Investors ride on start-up M&As, make easy exits

Business Standard,

Dinesh Agarwal, founder of, has been investing in start-ups since 1999, having done so in about 35 firms. He recalls only a couple of instances in the 2000s when start-ups were bought out and investors got an exit – buying and Monster buying

Now, thanks to a spurt in mergers and acquisitions (M&A) among start-ups in recent months, venture capital (VC) and angel investors have been able to make exits on their investments, which are otherwise difficult to come by. So, Olacabs bought TaxiForSure, MakeMyTrip took over MyGola, Snapdeal bought Freecharge, Facebook took over Little Eye Labs and Twitter acquired ZipDial.

”This is very good for VCs and entrepreneurs. The entrepreneur might not be the right person to scale up a business. To create, scale-up and handle mature businesses, you need different DNAs, M&As enables that,” says Agarwal, who invested in Little Eye Labs. Global Super Angels Forum, Ventureast Tenet Fund II, 500 Startups, and KAE Capital Fund were the major investors in Little Eye Labs.

“Earlier, investors would be able to exit when a company scales up and goes for an IPO (initial public offering) or raises a follow-on funding,” he says. A funding crunch at the Series-A stage a few years ago made follow-on funding and exits difficult for start-ups and investors. Investors say the current momentum in M&As show India is coming of age, as there’s a lot of money in the system.

“Many companies have been funded in the same genre/sector. Not every one of them is going to succeed. Successful companies might want to buy and consolidate. It may not provide an optimal exit for an investor,” says Prashant Mehta, partner at VC firm Lightbox. Many of these M&As have been driven by investors common to both companies – Flipkart buying Myntra (Accel Partners), MakeMyTrip buying MyGola (Helion Ventures) – but is not necessarily always a bailout.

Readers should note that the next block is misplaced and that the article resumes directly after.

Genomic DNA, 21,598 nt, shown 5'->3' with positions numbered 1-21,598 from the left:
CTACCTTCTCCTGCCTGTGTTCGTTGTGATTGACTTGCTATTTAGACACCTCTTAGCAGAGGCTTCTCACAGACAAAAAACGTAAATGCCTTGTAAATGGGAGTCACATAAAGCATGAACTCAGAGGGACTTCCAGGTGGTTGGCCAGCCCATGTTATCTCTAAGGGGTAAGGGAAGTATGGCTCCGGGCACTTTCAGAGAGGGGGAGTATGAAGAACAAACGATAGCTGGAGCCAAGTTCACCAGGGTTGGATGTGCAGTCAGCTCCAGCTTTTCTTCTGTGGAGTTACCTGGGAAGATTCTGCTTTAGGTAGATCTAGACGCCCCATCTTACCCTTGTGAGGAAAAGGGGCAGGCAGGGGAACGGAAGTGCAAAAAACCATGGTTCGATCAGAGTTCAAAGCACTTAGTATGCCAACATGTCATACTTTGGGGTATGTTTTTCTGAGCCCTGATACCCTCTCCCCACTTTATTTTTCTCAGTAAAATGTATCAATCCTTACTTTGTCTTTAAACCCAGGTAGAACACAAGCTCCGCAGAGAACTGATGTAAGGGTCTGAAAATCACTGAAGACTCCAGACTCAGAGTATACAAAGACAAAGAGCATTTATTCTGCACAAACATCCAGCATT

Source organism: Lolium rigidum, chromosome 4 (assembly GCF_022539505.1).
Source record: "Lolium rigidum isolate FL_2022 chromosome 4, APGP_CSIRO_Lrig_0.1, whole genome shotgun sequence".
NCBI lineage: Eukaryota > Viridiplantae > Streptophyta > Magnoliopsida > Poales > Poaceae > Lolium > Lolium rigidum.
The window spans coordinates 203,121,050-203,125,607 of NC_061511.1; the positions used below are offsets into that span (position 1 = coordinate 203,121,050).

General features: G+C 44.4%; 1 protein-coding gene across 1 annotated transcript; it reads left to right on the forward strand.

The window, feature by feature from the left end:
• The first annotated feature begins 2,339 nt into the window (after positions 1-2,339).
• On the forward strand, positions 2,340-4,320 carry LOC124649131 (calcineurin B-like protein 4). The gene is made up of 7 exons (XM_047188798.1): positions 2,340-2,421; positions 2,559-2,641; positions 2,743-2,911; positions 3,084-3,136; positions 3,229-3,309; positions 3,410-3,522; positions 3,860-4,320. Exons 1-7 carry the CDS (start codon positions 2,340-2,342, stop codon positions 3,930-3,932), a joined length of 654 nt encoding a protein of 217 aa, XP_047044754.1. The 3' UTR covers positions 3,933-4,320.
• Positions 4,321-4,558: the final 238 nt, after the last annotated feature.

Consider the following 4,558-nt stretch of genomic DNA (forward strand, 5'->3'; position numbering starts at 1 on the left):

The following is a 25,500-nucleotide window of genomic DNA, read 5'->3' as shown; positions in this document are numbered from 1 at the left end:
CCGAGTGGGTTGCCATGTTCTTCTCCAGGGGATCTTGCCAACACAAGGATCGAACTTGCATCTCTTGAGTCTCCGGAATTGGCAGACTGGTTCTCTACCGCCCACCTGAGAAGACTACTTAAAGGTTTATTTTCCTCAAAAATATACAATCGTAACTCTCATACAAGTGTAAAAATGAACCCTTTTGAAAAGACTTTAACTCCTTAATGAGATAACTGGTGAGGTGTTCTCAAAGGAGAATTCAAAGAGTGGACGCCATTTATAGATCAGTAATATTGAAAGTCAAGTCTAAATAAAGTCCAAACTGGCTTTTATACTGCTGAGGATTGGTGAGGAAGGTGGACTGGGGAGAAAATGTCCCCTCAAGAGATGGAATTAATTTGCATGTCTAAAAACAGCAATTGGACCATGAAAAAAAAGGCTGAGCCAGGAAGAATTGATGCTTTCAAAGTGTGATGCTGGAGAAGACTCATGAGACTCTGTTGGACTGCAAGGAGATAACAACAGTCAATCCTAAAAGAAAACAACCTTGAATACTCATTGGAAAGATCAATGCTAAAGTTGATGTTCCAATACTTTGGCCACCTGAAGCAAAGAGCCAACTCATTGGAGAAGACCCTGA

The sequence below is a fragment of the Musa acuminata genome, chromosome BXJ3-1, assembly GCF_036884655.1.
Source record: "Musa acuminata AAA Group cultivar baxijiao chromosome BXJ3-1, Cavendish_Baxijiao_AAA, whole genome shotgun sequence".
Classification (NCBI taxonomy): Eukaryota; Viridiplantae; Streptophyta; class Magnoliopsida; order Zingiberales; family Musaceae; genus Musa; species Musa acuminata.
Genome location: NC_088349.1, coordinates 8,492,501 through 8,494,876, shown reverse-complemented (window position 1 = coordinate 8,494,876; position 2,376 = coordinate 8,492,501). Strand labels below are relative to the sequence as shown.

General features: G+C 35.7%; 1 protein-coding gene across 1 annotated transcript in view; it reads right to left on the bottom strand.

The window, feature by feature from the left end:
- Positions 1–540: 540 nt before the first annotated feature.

“The smaller company could have created a niche, could have good technology but for 10 reasons, could not scale. For some, it is a faster way to acquire technology and market,” says Mehta. Embibe, an education start-up funded by Lightbox, bought a small firm, 100Marks, which has complementary content.

A disturbing part of the M&As is that it is like a race, driven by capital. ”The whole mentality is gain market share, customers; I’ve got capital,” says an investor.

In the US, the big buyers are large players such as Intel, IBM, CISCO, Google, Yahoo and now Facebook, Twitter. “The large companies in India haven’t yet bought anything of significance. Till that happens, the M&A activity will not be comparable to western countries,” says Anand Lunia, founder at seed stage VC firm India Quotient.

“We are not seeing a lot of foreign companies buying Indian startups to expand to India. Facebook, Twitter and Yahoo have made token buys mainly for technology. These deals have not been major events for investors,” says Lunia. It’s a matter of time, say other investors, that you will see more of these deals.

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Investors ride on start-up M&As, make easy exits